GM’s double-down on zero-party data—something for marketers to take a leaf out of

Published: March 23, 2023

min read

General Motors, with its zero-party data strategy, is attempting to make breakthroughs in the automotive industry.

The Detroit automaker is significantly investing in its customer data platform in order to help drivers transition to electric vehicles.

For a long time, legacy television was the major focus for automotive marketers.

Automakers, like nearly every other type of TV advertiser, are now abandoning age-old audience demos in favour of first-party audience data that can drive better results.

GM had a massive amount of first-party data on the vehicle, individuals, and households." Now it's all about driving activation, cleaning up, and integrating that into an enterprise data strategy.

Ajay Kapoor

GM’s global director of performance-driven marketing

Ideally, brands are focusing more on first- and zero-party data as an effect of the demise of third-party cookies.

This is an important distinction for GM as it develops a more comprehensive marketing picture of its customers and deals with the transition in digital media away from cookies and third-party ad IDs.

The complexities of GM's data and advertising strategy are similar to those of its vehicle strategy: It desires clean data just as much as it desires to promote clean vehicles.

GM also has dealers across the country from whom customers purchase vehicles. It advertises on the open web, attracting customers through programmatic ads across the internet and direct deals with publishers, particularly in television and connected television.

Last year, GM was one of the first brands to announce a collaboration with NBCUniversal's new "clean room," a place to experiment with data while adhering to consumer privacy regulations.

What can marketers learn from GM’s emphasis on zero-party data?

Indeed, the demise of third-party cookies has compelled marketers to make concrete moves towards boosting their capabilities around the way they collect and use data.

While having taken a step towards data clean rooms on the one hand, GM putting greater emphasis on zero-party data on the other side is an outright efficient move in a soon-to-be cookie-less world.

For a brand like GM, which is racing to bring about a huge transition in the automobile industry, it is critically important to come up with a highly targeted advertising strategy.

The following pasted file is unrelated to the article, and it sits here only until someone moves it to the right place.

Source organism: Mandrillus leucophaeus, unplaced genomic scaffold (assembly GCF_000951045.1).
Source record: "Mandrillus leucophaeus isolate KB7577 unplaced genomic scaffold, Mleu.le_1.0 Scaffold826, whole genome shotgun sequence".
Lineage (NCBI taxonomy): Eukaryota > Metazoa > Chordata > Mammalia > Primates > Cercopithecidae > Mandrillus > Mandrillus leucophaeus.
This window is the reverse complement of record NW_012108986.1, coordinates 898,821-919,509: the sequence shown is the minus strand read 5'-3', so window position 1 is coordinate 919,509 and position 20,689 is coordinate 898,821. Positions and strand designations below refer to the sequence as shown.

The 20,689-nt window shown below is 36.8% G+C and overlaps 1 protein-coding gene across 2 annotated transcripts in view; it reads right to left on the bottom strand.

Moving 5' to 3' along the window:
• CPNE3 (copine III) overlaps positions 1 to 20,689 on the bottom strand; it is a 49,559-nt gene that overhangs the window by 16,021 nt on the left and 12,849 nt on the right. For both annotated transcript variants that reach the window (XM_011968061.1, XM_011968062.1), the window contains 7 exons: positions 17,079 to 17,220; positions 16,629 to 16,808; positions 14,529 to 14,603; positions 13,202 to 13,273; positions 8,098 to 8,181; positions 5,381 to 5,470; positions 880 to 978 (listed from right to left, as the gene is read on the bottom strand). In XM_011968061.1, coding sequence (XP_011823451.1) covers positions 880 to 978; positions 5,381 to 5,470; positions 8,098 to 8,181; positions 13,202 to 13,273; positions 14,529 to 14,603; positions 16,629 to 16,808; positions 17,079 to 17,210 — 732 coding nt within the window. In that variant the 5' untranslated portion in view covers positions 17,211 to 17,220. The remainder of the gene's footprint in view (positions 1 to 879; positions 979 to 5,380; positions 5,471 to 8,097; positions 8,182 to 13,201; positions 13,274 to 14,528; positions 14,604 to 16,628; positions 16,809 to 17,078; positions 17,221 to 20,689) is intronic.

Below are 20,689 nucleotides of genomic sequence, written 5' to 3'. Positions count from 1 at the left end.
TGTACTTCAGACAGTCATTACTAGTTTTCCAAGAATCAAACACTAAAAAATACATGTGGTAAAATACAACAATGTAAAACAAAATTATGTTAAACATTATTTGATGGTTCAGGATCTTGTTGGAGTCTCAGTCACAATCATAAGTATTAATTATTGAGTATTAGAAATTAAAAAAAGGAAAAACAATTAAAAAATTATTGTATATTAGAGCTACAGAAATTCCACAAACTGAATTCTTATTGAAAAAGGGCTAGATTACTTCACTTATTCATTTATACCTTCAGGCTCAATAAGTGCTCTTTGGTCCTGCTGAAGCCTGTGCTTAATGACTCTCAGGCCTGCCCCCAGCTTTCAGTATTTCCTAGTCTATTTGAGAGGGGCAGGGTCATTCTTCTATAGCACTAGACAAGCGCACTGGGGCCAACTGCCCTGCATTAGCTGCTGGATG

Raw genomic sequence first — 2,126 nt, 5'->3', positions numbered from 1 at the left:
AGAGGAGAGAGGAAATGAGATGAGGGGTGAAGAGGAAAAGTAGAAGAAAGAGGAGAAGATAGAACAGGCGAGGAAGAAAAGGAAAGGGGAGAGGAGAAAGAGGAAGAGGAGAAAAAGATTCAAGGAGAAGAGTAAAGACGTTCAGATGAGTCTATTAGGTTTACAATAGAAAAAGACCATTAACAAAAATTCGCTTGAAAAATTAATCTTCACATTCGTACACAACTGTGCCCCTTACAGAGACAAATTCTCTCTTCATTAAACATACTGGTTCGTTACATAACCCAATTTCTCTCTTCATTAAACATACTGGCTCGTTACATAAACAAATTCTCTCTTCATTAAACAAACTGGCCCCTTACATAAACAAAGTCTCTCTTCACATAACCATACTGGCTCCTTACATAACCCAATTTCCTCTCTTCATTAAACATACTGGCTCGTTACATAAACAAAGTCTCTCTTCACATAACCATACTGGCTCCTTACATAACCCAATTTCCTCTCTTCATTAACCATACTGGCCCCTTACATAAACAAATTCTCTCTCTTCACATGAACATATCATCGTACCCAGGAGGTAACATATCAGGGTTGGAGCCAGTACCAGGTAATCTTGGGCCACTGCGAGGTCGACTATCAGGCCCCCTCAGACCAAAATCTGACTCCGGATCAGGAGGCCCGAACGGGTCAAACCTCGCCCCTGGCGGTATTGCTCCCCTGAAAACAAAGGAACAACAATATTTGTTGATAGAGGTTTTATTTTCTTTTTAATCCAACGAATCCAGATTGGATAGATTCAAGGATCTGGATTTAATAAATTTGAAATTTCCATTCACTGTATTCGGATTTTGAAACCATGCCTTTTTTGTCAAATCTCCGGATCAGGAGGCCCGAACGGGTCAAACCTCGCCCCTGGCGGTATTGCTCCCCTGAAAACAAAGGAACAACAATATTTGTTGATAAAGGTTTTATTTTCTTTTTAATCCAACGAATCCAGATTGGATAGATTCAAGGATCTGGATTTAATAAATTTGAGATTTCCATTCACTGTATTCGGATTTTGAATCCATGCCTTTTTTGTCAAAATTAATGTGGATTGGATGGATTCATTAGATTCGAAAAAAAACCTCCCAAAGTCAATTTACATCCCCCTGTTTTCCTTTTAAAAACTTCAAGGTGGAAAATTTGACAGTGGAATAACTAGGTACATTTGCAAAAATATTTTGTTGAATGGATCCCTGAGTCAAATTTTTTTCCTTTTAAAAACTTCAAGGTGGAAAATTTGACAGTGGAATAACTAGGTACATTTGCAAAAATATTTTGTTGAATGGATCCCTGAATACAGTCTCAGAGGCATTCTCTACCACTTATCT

To make it happen, using zero-party data is a no-brainer option. According to a recent Gartner survey, 60% of surveyed marketers believe that executing first-party data strategies that balance a value exchange with privacy will be more difficult this year.

That is, even though marketers are bending over backwards to leverage first-party data to fill the void left by third-party cookies, it is still an ongoing challenge to deal with privacy issues.

But zero-party data, more than anything else, is willingly provided by customers, so the data is more accurate and leaves no room for errors or privacy violations for brands.

With AI marketing tools that keep evolving by the day, marketers can even more effectively filter the insights from first-party data and incorporate those into their campaign strategies.

This way, zero-party data will help brands comprehend the users’ preferences and create relevant and personalized experiences at every step of the customer's purchase journey. As a result, brands will be able to increase engagement rates, maximize campaign performance, and increase conversion rates.

And, zero-party data isn't just for bigger brands.

The value of zero-party data will only increase in the coming years. As privacy enforcement becomes stricter and customers become more concerned about their data, brands will have no choice but to rely on a data stream that people trust. And it is only achievable with zero-party data.

In short, the GM’s move with zero data is nothing but a wake-up call for brands to dive into the pool of zero-party data if it has yet to be explored.


Sarah Johnson

Sarah is an analytical marketing expert with a passion for data-driven insights. She has a keen eye for detail and a talent for turning complex information into actionable strategies. In her free time, she enjoys yoga, travel, and trying out new recipes in the kitchen.


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